CATHAY Organisation will be celebrating its 80th anniversary on a slightly bittersweet note when its subsidiary Cathay Asia Films, produces its first movie in 15 years and last ever - the all-star romantic comedy, Our Sister Mambo - next year.
The curtains will come down once filming wraps as the company chooses to focus instead on its core business of being an exhibitor and films distributor, says Choo Meileen, Cathay Organisation's executive director and Our Sister Mambo's producer.
"This is the last," she states firmly, when asked if the film might signify a comeback, given the rosy year the local movie industry has enjoyed in 2013 with Anthony Chen's landmark victory at the Golden Horse Awards for Ilo Ilo.
"One swallow doesn't make a summer," warns Ms Choo, who was initially not keen on venturing back into film production because of the risks involved but went ahead anyway because she felt the company's anniversary was an important milestone and the occasion called for something special.
The last two films Cathay made were the big-screen adaptation of Army Daze (1996) and Jack Neo's sex comedy That One Not Enough (2000).
The former is the first local English language film to cross the million-dollar mark at the box office and its writer Michael Chiang, has returned to pen the screenplay for Our Sister Mambo, which will start filming in August and released in July next year.
The cast will be led by local comedians Moses Lim and Michelle Chong playing a father-daughter pair; and the lighthearted family drama will be directed by Malaysian-born Taiwan-based filmmaker Ho Wi Ding, who won the Best New Director award at the 2008 Golden Horse for his debut feature, Pinoy Sunday. Our Sister Mambo is also set to close an important chapter in Asian films as Cathay's filmmaking history can be traced back to the 1950s when two of its studios, Cathay-Keris and MP&GI, produced almost 300 Mandarin, Cantonese and Malay movies that spanned every genre.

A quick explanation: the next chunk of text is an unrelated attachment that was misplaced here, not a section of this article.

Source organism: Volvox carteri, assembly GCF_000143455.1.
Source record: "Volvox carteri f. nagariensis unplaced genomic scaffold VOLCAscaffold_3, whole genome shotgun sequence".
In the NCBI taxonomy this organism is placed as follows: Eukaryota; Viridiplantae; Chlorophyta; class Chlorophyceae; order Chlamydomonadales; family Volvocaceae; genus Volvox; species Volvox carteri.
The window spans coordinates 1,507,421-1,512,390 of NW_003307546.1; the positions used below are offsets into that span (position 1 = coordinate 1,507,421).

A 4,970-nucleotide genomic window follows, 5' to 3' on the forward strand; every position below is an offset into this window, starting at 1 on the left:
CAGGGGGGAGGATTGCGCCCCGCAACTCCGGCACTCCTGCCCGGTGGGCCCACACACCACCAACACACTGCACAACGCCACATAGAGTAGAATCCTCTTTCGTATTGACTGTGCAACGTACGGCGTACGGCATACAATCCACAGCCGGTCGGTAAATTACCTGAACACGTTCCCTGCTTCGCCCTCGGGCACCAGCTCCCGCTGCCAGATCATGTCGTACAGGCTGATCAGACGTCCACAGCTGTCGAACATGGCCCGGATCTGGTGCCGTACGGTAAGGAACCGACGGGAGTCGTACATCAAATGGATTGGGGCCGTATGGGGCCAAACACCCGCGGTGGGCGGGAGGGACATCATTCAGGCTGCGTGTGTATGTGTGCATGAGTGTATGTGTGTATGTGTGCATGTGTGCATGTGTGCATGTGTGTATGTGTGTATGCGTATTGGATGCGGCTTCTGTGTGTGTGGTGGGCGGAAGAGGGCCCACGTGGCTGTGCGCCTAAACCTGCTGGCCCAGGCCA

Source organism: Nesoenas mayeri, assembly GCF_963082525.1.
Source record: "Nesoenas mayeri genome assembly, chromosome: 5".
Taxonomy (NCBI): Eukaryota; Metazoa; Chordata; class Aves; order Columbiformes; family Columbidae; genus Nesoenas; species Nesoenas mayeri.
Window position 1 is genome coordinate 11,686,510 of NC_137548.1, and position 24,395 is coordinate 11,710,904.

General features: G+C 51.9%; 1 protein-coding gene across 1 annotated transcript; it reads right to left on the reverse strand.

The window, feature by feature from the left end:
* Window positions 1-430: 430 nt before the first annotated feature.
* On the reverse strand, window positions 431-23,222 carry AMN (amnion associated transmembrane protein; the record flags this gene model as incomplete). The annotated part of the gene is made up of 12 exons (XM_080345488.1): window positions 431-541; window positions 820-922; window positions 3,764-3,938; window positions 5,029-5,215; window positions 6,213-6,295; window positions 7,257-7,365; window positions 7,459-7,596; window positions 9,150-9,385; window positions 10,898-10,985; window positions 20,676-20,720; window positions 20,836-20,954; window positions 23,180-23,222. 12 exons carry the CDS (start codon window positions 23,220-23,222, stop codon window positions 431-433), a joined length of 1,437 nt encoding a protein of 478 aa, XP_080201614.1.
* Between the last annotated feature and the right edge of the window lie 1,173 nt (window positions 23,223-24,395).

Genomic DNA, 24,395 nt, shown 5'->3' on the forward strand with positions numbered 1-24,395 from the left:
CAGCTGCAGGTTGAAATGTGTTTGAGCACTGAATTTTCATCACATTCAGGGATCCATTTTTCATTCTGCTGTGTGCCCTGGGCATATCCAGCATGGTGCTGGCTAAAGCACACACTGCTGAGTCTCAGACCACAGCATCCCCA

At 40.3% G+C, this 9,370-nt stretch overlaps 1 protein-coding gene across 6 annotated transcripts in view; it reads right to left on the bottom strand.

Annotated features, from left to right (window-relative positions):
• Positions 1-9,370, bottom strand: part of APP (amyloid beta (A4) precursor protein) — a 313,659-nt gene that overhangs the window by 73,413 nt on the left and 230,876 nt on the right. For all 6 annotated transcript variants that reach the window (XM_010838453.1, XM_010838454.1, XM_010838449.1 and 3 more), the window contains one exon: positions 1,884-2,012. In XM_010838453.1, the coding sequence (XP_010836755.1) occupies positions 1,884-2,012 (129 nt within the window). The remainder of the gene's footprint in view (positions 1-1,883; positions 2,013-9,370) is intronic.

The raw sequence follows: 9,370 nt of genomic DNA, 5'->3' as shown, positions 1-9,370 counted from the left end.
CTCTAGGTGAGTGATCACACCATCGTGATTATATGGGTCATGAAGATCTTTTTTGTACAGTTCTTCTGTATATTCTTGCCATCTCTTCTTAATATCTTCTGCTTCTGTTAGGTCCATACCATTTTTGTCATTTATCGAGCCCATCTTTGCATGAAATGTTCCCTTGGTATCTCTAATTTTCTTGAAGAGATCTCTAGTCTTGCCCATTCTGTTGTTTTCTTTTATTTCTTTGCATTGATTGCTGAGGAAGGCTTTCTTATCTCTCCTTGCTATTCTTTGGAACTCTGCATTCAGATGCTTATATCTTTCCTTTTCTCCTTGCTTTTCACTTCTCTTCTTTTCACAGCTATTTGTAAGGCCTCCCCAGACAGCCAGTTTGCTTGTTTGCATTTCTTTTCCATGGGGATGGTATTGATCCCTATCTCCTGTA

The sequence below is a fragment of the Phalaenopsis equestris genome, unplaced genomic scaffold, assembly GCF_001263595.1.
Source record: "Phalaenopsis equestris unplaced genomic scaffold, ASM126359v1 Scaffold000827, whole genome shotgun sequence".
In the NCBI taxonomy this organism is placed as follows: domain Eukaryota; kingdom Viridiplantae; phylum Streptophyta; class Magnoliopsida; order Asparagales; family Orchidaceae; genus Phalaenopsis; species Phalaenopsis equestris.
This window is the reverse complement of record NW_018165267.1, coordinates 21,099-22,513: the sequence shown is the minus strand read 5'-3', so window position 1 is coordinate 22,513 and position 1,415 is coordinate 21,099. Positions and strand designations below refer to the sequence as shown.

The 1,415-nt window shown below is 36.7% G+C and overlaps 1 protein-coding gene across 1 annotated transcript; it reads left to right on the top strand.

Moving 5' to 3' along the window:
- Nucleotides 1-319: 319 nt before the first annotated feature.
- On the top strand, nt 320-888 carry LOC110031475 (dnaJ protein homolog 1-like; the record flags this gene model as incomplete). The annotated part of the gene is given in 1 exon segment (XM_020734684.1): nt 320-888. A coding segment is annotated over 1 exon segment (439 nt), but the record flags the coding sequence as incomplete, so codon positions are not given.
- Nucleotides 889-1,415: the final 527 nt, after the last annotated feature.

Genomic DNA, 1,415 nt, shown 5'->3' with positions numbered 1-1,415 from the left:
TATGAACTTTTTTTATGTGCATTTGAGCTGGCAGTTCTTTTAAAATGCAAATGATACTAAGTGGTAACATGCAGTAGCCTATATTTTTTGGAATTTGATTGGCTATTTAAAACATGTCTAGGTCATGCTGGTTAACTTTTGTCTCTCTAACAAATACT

Many like The Wild Wild Rose (1960); Mambo Girl (1957); Satay (1958); Sun, Moon and Star (1961); Dang Anom (1962); and the Pontianak series (1957-1964) have all gone on to become classics and Our Sister Mambo will be adapted from two of Cathay's then-biggest hits - Our Sister Hedy (1957) and The Greatest Civil War on Earth (1961).
Ms Choo says the $1.7m film could have been made in Malaysia - where Ho, Chiang and she originally came from - for 30 per cent less but chose to do it here because it's meant primarily for the Singapore market. After all, she adds that Cathay's legacy and heritage is also steeped in local history and Our Sister Mambo's mid-July release coincides closely with our nation's 50th year of independence.
It will, however, face stiff competition from Hollywood summer blockbusters such as the new Avengers sequel and a Jurassic Park reboot but Ms Choo explains the film is not made for commercial reasons.
"We are not looking at making money from this; it's a commemorative film and meant to be very Cathay-centric," she explains. A portion of ticket sales will also be donated to local charities that Cathay adopts.
The other gamble Ms Choo acknowledges that she's taking is presenting Our Sister Mambo mainly in English even though local English language films historically tend to bomb at the box office. "The risk is there obviously; so we'll need everybody to come and watch the film," she says.